Various studies link poverty and depression. At the same time, a growing body of scientific research shows how biological factors also lead to symptoms of depression. Duke University researchers combined behavioral data with genetics and brain imaging to show how poverty can lead to biological changes — in this case, gene expression — in the brains of teenagers. The altered genetic expression influenced the teens’ cognitive development, which in turn led to depressive symptoms as they grew older.

The researchers examined how chemical tags that influence expression of a gene, known as SLC6A4, changed over time. Essentially, every gene contains a set of instructions to code for specific proteins (or other cell products), yet the amount of protein a gene is able to make can be modified by other genes and other processes. Since proteins are the workhorses of a cell, the number and type of proteins made will impact cellular function and ultimately shape the organism itself.

“We focused on SLC6A4, which encodes the serotonin transporter, because we already know a good deal about the importance of this gene and this molecule on stress-related amygdala function and behavior,” Dr. Ahmad Hariri, a professor of psychology and neuroscience at Duke, told Medical Daily in an email.

From Gene Expression to Depression

Serotonin is a chemical that transmits signals in the brain; this neurotransmitter has been linked to mood disorders, including depression. The gene SLC6A4 helps control levels of serotonin throughout the brain, including within the amygdala, an almond-sized region commonly believed to be the source of primal emotions. In a previous study, Hariri and his colleagues demonstrated the amygdala becoming more active in the presence of threats; for instance, when study participants viewed aggressive-looking faces, their brain scans showed the amygdala “lighting up” in response.

Building on this for the current study, Hamiri and his team focused on the process known as “methylation,” where chemical tags are attached to a stretch of DNA near the SLC6A4 gene. The more tags present, the less likely this gene will be active and the less control it will have over the flow of serotonin, a mood regulator, in the brain.

For the study, then, Hariri and his colleagues looked at possible changes in these chemical tags in the brains of teens over time to understand how this might influence depression. A total of 132 non-Hispanic white teens participated in the study. They came from households ranging from low to high socioeconomic status, and about half had a family history of depression. At the start of the study, the teens were between 11 and 15 years old. In successive waves over the course of three years, the researchers collected information on the teens. Not only did the teens undergo brain scans but they also completed psychological assessments.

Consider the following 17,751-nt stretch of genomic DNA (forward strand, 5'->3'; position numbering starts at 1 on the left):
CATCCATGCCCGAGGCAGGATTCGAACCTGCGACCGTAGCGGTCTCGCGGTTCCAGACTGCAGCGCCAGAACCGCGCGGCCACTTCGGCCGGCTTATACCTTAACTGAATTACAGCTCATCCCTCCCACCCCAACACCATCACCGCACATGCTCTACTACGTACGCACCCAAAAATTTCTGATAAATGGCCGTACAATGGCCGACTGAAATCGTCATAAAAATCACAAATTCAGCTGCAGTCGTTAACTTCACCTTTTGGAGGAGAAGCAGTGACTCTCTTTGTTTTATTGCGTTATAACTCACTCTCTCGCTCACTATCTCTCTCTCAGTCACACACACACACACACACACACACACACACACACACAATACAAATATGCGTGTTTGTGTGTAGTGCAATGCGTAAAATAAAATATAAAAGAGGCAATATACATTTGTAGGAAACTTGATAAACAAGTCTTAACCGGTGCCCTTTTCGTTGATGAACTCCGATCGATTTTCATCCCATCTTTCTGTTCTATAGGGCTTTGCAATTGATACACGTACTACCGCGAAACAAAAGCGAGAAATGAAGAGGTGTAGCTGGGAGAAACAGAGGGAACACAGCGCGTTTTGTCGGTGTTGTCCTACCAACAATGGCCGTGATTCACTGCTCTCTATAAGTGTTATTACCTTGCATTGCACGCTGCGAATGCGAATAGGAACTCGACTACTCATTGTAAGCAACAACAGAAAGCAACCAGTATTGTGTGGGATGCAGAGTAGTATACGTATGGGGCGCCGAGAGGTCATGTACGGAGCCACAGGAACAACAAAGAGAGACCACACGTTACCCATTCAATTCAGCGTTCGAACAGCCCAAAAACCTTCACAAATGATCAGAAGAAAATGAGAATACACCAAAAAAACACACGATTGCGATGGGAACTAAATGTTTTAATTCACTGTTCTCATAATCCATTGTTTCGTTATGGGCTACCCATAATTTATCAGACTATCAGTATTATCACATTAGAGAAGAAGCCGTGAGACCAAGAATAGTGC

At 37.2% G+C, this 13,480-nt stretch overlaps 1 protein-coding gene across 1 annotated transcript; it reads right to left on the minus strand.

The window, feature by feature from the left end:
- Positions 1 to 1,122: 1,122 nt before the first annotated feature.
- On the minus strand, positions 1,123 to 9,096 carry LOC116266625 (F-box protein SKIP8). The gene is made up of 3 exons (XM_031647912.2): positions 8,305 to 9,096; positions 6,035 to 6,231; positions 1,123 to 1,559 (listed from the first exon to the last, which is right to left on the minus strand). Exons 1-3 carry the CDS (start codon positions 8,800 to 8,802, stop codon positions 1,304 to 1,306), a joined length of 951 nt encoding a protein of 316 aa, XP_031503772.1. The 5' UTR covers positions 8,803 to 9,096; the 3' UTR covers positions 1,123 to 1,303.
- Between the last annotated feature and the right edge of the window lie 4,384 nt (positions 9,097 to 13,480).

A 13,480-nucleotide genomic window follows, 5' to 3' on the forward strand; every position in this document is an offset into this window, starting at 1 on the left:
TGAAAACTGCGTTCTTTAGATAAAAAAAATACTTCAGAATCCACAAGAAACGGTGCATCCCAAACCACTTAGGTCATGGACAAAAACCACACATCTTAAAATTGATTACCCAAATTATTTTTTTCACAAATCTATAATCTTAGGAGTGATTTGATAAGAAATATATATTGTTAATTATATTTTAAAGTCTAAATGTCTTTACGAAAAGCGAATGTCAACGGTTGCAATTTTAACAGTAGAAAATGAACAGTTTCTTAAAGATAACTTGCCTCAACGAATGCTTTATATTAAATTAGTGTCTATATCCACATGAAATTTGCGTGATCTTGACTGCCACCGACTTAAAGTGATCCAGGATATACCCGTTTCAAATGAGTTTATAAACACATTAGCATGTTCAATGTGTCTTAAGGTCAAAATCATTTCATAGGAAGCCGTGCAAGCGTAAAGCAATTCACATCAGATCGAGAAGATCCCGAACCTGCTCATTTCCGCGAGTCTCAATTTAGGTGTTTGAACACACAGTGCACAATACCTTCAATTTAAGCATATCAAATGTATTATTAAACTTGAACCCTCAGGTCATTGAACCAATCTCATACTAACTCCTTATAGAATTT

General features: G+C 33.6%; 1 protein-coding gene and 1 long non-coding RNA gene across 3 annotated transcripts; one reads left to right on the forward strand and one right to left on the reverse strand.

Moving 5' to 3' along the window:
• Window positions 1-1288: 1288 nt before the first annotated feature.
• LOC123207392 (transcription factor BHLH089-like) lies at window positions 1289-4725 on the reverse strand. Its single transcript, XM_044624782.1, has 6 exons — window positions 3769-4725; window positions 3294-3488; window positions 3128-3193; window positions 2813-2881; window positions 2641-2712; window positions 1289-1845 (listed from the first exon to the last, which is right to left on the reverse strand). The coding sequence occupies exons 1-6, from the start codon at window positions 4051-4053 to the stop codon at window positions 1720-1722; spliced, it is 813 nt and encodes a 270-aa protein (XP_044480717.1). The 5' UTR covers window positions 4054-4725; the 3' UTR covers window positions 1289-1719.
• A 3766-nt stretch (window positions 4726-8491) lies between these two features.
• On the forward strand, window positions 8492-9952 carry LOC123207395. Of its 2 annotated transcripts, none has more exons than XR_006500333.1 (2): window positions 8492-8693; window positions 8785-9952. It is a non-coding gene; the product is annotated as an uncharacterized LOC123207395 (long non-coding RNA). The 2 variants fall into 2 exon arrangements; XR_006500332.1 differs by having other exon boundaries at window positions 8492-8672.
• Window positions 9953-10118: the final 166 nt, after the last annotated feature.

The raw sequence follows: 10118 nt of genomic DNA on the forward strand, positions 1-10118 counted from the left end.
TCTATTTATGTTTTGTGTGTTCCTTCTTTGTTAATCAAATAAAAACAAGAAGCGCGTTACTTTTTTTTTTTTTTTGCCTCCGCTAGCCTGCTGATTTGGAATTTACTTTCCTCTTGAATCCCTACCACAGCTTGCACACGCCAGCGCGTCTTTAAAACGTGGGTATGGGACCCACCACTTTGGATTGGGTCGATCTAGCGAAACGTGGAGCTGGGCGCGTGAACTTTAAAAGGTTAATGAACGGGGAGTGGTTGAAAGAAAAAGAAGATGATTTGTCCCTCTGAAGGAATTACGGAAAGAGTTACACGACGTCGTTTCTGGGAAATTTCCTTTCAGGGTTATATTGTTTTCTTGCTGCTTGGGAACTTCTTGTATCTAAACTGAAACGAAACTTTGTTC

What did Hariri and his team discover when they analyzed their results? Teens growing up in impoverished households accumulated, over the course of three years, greater quantities of the chemical tag on SLC6A4, the depression-linked gene. The tags altered genetic expression in such away that the more tags, the more each teen’s amygdala responded to aggressive faces (as seen during a brain scan). Importantly, teens with the most active amygdalas were more likely to report symptoms of depression as they grew older.

Though this research is preliminary, the results demand further testing. According to lead author Johnna Swartz, the team is now searching for new markers of genetic changes, since an entire panel of markers would naturally lead to more accurate predictions of depression.

“This is some of the first research demonstrating that low socioeconomic status can lead to changes in the way genes are expressed,” said Swartz. “And it maps this out through brain development to the future experience of depression symptoms.”

Source: Swartz JR, Hariri AR, Williamson DE. An Epigenetic Mechanism Links Socioeconomic Status to Changes in Depression-Related Brain Function in High-Risk Adolescents. Molecular Psychiatry. 2016.